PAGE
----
So over the past few weeks or so I’ve had quite an interesting experience with the 2006 game Microsoft Flight Simulator X. I can’t say for sure whether this affects all games, but I have had quite a lot of activation issues. The game installs fine, and then does not allow you to activate it using your perfectly legitimate activation key, giving you the same error message over and over again. A lengthy call to Microsoft Games tech support later, I was told to reorder a new copy of the game. A week or so later my new copy arrives in my mailbox, and what happens? The exact same issue and another lengthy conversation with a man accessing my computer and probably snickering at my somewhat embarrassing desktop wallpaper. A few hours later I have a newly generated code which appears to work fine. Now that that’s out of the way, time to map the controls to my PS3 controller and get into the game! But of course, you can’t just dismiss two weeks of waiting to play a game that you’ve almost lost interest in by the...
Let me just begin by saying if you feel you don't have time to read and understand the entirety of this review, then you probably don't have time to sit down and play Civ V. Going into Sid Meier's Civilization V, I really didn't have a clue what to expect. It all started when I was sifting through the PC game section at Target. I was making a tough decision between The Sims 3: Movie Stuff and SimCity Cities of Tomorrow, when out of the corner of my eye a few games sitting on the bottom shelf caught my attention. There was Civilization V Gold Edition, something along the lines of Civilization V The Complete Collection and Civilization V Brave New World, which I would later come to realize is the second and most recent expansion for the game. Feeling ready to try something completely new I picked up the $45.00 Gold Edition, which includes the Civ V base game, the Gods and Kings expansion pack, a boatload of DLC, and a rather impressive technology tree poster which I have yet to hang up. Before I...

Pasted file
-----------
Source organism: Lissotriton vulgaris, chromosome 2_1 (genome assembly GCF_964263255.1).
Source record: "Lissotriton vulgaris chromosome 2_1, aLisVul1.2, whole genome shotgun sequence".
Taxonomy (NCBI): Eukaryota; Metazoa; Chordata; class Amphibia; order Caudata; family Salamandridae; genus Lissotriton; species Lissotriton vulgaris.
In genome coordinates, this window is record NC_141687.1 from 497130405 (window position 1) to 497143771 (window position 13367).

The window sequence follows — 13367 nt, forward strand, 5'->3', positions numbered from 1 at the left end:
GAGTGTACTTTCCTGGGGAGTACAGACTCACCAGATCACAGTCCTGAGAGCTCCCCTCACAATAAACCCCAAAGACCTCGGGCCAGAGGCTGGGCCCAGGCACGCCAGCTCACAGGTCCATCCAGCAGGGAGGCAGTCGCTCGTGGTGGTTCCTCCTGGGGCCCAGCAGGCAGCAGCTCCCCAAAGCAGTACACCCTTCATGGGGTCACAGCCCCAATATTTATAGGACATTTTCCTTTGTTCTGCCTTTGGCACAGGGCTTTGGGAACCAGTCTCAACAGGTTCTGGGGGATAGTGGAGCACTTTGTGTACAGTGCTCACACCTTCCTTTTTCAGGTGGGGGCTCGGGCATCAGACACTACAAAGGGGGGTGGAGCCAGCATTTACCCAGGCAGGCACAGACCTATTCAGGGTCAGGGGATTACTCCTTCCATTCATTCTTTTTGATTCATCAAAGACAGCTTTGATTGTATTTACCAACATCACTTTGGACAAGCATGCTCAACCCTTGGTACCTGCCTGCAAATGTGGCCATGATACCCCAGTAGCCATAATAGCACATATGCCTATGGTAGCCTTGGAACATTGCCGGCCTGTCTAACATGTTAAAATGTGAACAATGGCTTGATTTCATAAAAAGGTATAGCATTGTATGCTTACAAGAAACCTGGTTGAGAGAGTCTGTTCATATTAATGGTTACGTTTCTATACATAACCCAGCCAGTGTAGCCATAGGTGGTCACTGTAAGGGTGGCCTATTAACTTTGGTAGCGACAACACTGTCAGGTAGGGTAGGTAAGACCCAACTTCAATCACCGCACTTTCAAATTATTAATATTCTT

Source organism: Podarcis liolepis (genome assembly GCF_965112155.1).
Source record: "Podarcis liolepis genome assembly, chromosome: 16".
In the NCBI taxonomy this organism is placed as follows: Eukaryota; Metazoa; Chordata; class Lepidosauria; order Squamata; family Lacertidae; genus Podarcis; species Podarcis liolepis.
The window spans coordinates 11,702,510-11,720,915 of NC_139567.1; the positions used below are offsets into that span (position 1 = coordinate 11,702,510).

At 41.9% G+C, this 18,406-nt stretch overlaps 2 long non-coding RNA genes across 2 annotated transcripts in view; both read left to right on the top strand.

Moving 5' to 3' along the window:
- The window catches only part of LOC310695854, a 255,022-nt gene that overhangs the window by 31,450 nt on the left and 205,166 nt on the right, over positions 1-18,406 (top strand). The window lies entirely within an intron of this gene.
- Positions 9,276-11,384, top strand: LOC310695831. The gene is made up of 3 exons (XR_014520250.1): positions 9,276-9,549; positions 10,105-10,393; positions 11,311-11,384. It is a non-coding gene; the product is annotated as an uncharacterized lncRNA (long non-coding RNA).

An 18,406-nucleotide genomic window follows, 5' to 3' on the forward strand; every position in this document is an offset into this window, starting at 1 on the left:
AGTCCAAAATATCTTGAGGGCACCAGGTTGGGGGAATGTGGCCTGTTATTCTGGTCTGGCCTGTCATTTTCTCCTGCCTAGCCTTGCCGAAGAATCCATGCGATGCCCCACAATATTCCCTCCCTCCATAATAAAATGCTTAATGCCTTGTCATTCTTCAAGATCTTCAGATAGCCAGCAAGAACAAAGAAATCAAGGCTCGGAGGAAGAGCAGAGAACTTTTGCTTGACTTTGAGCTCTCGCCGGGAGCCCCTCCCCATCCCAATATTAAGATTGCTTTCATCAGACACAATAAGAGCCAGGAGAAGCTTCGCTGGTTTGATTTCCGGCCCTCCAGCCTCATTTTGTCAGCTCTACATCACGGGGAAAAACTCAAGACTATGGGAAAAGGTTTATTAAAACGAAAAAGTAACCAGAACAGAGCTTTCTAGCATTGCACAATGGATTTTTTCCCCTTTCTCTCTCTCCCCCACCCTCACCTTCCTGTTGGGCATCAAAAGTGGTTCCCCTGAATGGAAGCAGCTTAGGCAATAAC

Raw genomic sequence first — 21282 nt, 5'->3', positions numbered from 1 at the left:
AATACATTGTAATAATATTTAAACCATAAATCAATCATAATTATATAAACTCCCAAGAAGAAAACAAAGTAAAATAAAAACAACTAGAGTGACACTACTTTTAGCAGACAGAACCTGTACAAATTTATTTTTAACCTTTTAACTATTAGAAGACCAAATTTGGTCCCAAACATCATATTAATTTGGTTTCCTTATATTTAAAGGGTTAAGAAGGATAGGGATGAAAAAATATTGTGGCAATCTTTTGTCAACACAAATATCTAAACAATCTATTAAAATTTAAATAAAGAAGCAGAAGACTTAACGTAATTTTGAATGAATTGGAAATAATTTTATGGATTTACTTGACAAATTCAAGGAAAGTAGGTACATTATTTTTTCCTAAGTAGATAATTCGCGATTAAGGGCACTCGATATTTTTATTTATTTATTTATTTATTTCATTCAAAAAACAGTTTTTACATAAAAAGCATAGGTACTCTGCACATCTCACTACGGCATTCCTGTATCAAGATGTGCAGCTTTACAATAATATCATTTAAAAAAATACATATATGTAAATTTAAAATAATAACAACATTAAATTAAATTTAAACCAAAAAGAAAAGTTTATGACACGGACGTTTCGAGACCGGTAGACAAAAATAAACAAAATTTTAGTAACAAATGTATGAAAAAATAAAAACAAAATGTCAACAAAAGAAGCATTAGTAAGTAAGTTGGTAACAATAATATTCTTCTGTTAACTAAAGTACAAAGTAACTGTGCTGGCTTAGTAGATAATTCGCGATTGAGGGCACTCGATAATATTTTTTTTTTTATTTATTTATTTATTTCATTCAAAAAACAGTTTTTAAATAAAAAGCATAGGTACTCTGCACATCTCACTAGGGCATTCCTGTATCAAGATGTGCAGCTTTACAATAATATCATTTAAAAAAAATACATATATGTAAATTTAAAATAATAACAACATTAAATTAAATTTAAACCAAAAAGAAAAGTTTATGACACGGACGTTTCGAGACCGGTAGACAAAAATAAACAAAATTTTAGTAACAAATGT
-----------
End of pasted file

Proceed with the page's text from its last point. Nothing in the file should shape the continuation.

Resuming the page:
in a way it's kind of sad that a parody RPG eclipses most other turn based RPGs released in the past 6 years
Written by Lukas on Jul 17, 2014
Written by Lukas on Jul 17, 2014
A few months ago, I played and finished South Park: The Stick Of Truth, a parody RPG that contains so much South Park fanservice that I was in pure ecstasy throughout. The game itself was pretty good, if a bit easy and unbalanced. Over time, I developed a thirst for these kind of games, and Cthulhu Saves The World quenched it quite finely. It hardly took itself seriously, relegating itself to a series of fourth wall breaking jokes and outrageous personalities either foiling or being foiled by more "serious" characters and the narrator. Relevant storylines and deep characters? Well, if by relevant and deep, you mean the catalyst for jokes about the Cthulhu mythos, his fanatics and RPG conventions, then you're A-1 *bleep*ing right there, maestro. That isn't to say that the game is a slouch in the gameplay department because it isn't, but it's clear as day that the dialogue is what sticks out in this game, not the boss fights. With that being said, the gameplay is mostly like a Super Nintendo RPG – you run...